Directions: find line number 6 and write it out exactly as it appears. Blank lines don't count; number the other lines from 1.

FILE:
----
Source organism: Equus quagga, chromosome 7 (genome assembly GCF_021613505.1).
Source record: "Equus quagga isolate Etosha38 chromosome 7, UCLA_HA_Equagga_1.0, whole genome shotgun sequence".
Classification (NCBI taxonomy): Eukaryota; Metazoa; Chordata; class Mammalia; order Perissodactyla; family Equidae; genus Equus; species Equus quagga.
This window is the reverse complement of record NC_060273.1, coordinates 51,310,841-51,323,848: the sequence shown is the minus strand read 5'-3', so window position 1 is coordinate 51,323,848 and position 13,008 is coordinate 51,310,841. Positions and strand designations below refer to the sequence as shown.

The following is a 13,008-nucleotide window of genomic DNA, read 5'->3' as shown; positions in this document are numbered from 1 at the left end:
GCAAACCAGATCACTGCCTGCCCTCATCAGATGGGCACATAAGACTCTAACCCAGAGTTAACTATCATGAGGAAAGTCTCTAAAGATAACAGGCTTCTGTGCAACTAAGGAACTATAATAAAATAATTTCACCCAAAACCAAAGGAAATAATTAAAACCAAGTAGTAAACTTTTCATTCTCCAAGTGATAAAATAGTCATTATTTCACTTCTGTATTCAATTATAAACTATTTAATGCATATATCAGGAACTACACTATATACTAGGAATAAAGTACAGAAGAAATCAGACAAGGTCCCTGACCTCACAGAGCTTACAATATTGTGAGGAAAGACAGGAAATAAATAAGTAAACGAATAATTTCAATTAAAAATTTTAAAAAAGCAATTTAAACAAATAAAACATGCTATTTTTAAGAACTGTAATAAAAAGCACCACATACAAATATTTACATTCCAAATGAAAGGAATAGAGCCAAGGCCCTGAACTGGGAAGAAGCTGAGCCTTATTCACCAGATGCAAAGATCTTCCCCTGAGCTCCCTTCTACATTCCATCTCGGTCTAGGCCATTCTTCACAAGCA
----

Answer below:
GCAAACCAGATCACTGCCTGCCCTCATCAGATGGGCACATAAGACTCTAACCCAGAGTTAACTATCATGAGGAAAGTCTCTAAAGATAACAGGCTTCTGTGCAACTAAGGAACTATAATAAAATAATTTCACCCAAAACCAAAGGAAATAATTAAAACCAAGTAGTAAACTTTTCATTCTCCAAGTGATAAAATAGTCATTATTTCACTTCTGTATTCAATTATAAACTATTTAATGCATATATCAGGAACTACACTATATACTAGGAATAAAGTACAGAAGAAATCAGACAAGGTCCCTGACCTCACAGAGCTTACAATATTGTGAGGAAAGACAGGAAATAAATAAGTAAACGAATAATTTCAATTAAAAATTTTAAAAAAGCAATTTAAACAAATAAAACATGCTATTTTTAAGAACTGTAATAAAAAGCACCACATACAAATATTTACATTCCAAATGAAAGGAATAGAGCCAAGGCCCTGAACTGGGAAGAAGCTGAGCCTTATTCACCAGATGCAAAGATCTTCCCCTGAGCTCCCTTCTACATTCCATCTCGGTCTAGGCCATTCTTCACAAGCA